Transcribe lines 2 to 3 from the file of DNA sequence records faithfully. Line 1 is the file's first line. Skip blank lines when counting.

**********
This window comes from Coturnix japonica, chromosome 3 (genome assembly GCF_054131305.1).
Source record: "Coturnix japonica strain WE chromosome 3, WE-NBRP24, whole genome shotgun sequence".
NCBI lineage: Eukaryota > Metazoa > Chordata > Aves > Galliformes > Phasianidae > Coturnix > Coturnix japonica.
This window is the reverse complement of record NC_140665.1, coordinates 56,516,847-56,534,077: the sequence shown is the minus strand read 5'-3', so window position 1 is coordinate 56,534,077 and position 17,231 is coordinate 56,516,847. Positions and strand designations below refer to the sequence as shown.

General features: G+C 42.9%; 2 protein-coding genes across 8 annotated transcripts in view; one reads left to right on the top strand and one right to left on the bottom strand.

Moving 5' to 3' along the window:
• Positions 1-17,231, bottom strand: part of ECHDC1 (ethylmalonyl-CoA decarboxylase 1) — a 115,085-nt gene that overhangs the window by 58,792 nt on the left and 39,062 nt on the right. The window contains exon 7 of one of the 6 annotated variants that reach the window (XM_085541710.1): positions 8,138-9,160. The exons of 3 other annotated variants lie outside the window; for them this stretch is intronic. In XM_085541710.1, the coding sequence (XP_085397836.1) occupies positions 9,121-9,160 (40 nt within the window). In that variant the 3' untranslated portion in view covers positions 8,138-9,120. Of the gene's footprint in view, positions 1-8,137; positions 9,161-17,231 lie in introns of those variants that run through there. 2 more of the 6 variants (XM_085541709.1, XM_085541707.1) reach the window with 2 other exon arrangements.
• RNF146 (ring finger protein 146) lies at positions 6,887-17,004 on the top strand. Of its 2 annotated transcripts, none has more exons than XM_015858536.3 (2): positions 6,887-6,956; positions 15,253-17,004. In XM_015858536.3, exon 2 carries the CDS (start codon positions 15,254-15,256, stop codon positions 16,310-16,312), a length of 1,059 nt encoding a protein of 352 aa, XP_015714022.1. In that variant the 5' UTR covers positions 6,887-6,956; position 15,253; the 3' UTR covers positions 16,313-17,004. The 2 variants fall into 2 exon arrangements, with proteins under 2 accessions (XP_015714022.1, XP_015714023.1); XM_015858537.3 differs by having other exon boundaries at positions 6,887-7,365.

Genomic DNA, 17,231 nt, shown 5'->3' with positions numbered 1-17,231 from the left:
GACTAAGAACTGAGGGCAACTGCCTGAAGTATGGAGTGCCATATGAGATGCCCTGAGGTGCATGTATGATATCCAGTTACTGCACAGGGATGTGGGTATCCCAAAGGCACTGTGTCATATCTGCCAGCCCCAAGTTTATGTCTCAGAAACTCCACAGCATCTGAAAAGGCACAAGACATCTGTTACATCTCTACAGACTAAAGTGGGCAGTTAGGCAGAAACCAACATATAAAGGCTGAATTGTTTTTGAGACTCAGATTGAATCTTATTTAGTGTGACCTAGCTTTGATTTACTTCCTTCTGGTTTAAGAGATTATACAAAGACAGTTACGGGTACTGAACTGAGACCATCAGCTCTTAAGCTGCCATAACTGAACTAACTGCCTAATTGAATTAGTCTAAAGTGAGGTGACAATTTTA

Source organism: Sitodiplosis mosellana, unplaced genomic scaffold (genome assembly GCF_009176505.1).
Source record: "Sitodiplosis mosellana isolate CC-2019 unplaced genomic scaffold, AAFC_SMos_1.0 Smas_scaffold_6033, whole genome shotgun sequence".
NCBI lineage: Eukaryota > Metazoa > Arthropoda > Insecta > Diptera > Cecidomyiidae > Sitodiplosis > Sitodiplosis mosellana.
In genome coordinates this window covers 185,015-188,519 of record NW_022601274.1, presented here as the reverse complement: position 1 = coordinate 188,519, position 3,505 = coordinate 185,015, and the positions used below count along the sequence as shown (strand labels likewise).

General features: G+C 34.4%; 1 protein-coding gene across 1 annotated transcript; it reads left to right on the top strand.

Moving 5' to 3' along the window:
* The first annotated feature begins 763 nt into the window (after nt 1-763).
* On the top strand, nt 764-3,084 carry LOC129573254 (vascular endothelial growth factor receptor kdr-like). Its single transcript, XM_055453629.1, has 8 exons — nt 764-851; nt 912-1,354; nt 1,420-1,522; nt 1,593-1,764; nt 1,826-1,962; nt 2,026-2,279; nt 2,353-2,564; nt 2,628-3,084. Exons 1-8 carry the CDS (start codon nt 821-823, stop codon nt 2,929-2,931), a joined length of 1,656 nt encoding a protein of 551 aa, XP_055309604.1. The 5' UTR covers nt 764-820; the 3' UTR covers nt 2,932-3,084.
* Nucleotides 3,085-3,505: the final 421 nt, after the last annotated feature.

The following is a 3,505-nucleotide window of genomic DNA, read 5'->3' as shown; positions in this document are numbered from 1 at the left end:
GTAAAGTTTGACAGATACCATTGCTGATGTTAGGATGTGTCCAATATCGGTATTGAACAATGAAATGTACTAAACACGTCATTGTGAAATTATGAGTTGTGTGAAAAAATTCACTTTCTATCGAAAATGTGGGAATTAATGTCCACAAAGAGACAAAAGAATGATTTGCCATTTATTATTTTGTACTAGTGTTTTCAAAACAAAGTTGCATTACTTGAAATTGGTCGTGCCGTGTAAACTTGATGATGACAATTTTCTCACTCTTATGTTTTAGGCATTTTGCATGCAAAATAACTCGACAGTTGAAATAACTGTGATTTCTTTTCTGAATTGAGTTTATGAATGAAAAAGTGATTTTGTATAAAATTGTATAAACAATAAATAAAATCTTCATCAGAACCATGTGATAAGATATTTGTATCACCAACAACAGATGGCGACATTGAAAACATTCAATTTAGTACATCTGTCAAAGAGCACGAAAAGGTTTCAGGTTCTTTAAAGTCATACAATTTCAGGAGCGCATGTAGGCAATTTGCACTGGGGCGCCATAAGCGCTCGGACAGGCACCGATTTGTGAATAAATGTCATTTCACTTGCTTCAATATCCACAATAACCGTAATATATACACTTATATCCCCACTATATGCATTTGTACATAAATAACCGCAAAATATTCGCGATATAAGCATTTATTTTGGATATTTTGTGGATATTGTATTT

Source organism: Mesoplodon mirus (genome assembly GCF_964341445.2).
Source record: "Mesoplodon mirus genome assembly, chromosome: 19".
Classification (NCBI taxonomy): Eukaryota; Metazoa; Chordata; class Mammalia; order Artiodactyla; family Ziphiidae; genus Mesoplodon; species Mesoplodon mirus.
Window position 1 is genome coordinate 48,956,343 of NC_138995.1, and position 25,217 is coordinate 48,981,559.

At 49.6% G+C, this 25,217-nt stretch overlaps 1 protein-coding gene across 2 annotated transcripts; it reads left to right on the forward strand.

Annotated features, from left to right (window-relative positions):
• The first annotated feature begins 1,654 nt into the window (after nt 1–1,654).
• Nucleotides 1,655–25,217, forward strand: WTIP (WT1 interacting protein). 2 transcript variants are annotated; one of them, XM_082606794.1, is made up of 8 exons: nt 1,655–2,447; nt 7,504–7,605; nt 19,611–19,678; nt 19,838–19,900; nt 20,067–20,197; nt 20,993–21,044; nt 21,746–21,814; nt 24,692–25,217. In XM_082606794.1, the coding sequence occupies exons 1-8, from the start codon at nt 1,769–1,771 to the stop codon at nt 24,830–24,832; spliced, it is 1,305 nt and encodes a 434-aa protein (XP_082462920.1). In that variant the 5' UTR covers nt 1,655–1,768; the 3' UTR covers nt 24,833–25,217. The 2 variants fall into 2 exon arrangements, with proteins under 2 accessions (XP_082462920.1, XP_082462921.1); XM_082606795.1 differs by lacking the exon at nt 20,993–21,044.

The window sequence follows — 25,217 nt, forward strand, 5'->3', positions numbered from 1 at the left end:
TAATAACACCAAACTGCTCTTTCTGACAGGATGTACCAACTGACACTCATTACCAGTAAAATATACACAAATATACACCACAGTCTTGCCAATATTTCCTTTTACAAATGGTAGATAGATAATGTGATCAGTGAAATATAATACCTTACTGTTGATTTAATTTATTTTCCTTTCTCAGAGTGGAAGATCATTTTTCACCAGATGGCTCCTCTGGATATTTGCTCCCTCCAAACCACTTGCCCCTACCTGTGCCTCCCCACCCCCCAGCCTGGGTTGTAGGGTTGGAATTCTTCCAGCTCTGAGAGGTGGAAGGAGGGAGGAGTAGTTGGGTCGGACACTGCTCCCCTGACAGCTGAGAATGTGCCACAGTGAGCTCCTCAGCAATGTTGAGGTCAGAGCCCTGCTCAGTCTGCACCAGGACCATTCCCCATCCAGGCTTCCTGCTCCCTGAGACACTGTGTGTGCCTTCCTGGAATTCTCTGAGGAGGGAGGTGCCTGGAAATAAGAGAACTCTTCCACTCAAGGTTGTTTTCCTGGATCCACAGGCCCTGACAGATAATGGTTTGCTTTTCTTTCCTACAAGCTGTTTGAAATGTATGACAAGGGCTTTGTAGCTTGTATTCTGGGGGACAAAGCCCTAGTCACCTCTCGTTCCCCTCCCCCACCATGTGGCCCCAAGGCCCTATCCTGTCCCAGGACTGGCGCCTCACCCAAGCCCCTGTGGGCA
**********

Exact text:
Source record: "Coturnix japonica strain WE chromosome 3, WE-NBRP24, whole genome shotgun sequence".
NCBI lineage: Eukaryota > Metazoa > Chordata > Aves > Galliformes > Phasianidae > Coturnix > Coturnix japonica.